1898 to 1916 Musical beginnings

Samuel  Kutcher was born on  the 7th April   1898 at number 5 St. Mark Street  Whitechapel, London.  He was the  7th of 10 children born to Emanuel  and Anna Kutscher, both Jewish immigrants from Poland.  It is not known when Samuel’s musical talents were first recognized, but he began his violin studies at the age of six. (1)

Samuel along with all his brothers and sisters  were encouraged  to play a musical instrument. His eldest sister Rachel was a piano teacher. His elder brother  Saul  (Sid) a professional violinist in dance orchestras. Harry an amateur Chello player.  Sisters Sophie, Bessy and Lily  and the youngest sibling Israel were known to have played the piano.

As a result of a competition at the Trinity College of Music, Samuel  was awarded a scholarship for one year along with 10 other promising young musicians. (2) The scholarship  was renewed  in 1910. In 1911 he received free tuition and 1912 obtained a scholarship again.

1911 April Samuel aged  13 years – Trinity College of Music Concert

Richard Johnson on piano, Samuel Kutcher on violin, Giovanni Barbirolli on violoncello

Samuel Trinity College_web 800_600

Reviews of the Concert

Musical Times May 1st 1911 The School Musical Review Trinity College of Music“ The wide scope and useful character of the work of this well-established  institution were demonstrated at the excellent dinner given to examiners and local representatives at De Keyser’s Hotel on April 18.The guests came from near and far and the speeches told of the prospects of the College  and the influence it exerted throughout the Empire.  Sir Frederick Bridge presided, and in the course of his introductory speech dwelt upon the importance given to  music at the coming Coronation, and he bespoke the sympathy with him in fulfilling his onerous and honourable task. …… The music performed was well selected but the most notable contribution to the programme was the remarkably good performance of the ‘Molto Allegro, ed Agito’ from Mendelsson’s  D minor Pianoforte trio by three young boys: Richard Ball Johnson (pianoforte), Samuel Kutcher (violin) and Giovanni Barbirolli (violoncello), all pupils of the London branch of the College.The orchestral class gave a concert  at the Queen’s Hall on April 6th , at which the most striking achievement was that of the violinist Master Samuel Kutcher. “ Extract from the Biography of John Barbirolli by Charles Reid“As an eleven-year-old at Trinity College he fell in with another eleven-year-old, Samuel Kutcher, who was learning the violin. They took to each other at once, each agog about the other’s budding musicianship, and remained friends as well as colleagues for the next sixty years.With a third eleven year- old who played the piano they were picked to do the Molto allegro from Mendelssohn’s D minor Trio during a banquet interval at De Keyser’s Hotel (long since vanished) on the Embankment. The banquet was for musical examiners.The venerable Sir John Frederick Bridge presided over it. Bridge had first become a cathedral organist in the year public executions were abolished and, as Master of Music at Westminster Abbey, was that very month (May 1911) perfecting musical arrangements for the coronation of King George V. Bridge spoke graciously about the boys’ Mendelssohn, which meant a lot. Afterwards they were given as much ice-cream as they could eat, which meant more.”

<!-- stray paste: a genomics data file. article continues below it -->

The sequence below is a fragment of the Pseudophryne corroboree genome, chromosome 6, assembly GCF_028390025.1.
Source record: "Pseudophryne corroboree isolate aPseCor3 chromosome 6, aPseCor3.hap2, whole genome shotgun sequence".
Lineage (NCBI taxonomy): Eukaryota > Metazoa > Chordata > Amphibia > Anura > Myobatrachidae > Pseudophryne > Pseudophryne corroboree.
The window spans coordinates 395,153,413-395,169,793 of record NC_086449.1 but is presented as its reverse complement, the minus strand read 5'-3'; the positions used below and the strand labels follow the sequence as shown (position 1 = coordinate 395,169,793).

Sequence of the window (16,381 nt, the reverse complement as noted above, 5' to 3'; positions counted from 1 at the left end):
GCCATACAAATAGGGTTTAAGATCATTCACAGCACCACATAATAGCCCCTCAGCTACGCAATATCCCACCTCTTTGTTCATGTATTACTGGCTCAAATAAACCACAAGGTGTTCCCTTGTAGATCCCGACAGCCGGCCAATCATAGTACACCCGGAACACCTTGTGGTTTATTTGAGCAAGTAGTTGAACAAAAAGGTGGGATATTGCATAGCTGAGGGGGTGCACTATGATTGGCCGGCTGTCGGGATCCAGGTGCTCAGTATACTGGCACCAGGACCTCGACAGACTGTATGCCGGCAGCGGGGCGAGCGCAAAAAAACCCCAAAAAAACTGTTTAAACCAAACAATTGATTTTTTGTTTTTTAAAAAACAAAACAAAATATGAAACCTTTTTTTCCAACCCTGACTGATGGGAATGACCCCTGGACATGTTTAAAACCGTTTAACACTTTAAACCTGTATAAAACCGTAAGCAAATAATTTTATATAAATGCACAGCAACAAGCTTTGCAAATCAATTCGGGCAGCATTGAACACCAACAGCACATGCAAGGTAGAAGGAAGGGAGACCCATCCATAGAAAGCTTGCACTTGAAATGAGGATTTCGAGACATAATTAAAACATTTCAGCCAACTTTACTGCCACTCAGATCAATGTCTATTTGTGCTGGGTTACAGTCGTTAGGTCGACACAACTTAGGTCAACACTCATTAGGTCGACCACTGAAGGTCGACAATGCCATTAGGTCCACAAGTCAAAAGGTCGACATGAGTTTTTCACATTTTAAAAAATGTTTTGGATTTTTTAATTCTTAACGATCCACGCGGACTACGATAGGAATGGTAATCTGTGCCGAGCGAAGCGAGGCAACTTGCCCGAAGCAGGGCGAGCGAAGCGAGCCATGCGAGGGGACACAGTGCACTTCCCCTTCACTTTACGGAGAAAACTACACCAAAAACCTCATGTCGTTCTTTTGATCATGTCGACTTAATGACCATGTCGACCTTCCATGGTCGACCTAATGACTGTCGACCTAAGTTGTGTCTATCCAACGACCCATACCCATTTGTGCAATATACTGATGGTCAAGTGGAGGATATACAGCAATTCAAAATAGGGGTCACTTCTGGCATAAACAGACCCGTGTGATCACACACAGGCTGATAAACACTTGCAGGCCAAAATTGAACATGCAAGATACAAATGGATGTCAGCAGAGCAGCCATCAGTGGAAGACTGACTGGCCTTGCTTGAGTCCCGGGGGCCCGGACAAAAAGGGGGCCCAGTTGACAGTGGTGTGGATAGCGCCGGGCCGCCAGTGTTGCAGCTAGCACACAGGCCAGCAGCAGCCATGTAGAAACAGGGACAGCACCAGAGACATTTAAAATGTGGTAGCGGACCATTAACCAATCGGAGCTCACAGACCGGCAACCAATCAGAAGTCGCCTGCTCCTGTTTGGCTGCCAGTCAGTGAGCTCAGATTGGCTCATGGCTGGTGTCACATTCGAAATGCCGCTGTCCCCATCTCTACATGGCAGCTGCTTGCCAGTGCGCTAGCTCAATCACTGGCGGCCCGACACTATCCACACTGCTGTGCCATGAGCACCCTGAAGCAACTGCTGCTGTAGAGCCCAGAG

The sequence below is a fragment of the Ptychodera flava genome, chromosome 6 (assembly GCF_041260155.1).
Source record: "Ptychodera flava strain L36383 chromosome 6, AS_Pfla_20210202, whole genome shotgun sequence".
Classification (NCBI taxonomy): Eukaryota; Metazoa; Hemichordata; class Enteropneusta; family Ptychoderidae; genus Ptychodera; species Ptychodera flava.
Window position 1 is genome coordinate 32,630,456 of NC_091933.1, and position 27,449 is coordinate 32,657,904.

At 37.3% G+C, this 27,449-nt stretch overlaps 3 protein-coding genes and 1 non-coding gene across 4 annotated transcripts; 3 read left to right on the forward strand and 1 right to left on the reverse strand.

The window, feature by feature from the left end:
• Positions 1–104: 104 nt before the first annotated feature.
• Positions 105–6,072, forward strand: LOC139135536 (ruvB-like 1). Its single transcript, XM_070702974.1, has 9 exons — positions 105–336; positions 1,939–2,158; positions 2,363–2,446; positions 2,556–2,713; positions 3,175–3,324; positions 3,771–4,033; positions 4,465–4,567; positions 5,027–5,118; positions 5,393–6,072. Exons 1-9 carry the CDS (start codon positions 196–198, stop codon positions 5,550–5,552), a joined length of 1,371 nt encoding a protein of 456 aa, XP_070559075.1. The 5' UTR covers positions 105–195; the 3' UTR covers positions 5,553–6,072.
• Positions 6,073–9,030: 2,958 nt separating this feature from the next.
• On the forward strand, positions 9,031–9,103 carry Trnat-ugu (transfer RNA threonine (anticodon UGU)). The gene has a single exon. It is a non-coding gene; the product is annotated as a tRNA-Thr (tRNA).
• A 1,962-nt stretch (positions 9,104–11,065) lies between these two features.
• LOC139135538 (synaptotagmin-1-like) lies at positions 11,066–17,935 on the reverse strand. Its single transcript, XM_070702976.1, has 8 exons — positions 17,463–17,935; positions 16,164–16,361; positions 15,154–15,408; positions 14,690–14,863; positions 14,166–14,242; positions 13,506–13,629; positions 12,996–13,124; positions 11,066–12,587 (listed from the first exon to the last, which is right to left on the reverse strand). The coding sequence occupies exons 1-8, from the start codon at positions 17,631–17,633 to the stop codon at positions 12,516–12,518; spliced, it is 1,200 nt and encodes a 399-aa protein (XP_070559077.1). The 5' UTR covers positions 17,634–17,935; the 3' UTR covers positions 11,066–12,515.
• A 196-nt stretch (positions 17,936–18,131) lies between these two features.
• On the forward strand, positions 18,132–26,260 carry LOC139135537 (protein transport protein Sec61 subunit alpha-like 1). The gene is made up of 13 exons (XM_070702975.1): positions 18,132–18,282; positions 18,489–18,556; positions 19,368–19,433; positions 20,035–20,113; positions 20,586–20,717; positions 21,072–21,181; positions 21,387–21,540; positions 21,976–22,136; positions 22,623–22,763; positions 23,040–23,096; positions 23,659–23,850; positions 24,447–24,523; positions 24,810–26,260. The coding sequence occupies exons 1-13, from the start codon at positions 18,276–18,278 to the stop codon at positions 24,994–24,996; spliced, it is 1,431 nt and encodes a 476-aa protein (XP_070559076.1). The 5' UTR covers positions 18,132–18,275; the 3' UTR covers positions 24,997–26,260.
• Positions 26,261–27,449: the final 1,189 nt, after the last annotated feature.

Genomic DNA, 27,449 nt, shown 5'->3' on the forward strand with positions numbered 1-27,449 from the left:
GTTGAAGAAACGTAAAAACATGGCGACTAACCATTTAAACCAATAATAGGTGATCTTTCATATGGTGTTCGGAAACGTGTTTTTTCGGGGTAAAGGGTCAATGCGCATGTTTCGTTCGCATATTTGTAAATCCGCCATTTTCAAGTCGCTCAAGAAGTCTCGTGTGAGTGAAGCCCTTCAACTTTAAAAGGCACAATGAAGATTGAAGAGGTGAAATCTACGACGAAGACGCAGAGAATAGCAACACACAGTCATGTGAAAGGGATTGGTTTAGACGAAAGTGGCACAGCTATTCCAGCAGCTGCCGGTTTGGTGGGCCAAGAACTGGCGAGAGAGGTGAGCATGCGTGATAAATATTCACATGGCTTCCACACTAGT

Press Cuttings 1911 to  1912

Many of the early Press cuttings, which came from a book Samuel started in 1913,  did not note the name of the newspaper or date it was published.


“Trinity College of MusicThere were many interesting features in the students’ concert of Monday afternoon April 3rd. … Three clever little boys, Master Richard Johnson, Master Samuel Kutcher, and Giovanni Barbirolli gave a really excellent performance of the Molto Allegro ed Agitato from Mendelsson’s Trio for piano, violin and cello in D Minor. It was pleasing to note the fearless attack in which they commenced the trio ……….” . “Orchestral ConcertIt seems the authorities of the college know how to fill a hall, for there is hardly a vacant seat in the large auditorium of the Queen’s Hall, on Thursday, April 6. . The Orchestra under the directorship of Mr. Wilhelm Sachse was in excellent form…..
….. The violin solo of a wonderful small boy , Samuel Kutcher, who scarcely seemed big enough to wield the bow; but whose playing was excellent.. The tone if not very powerful , was equal his phrasing was very good, and in the cantabile showed a power of expression quite extraordinary in one so young.”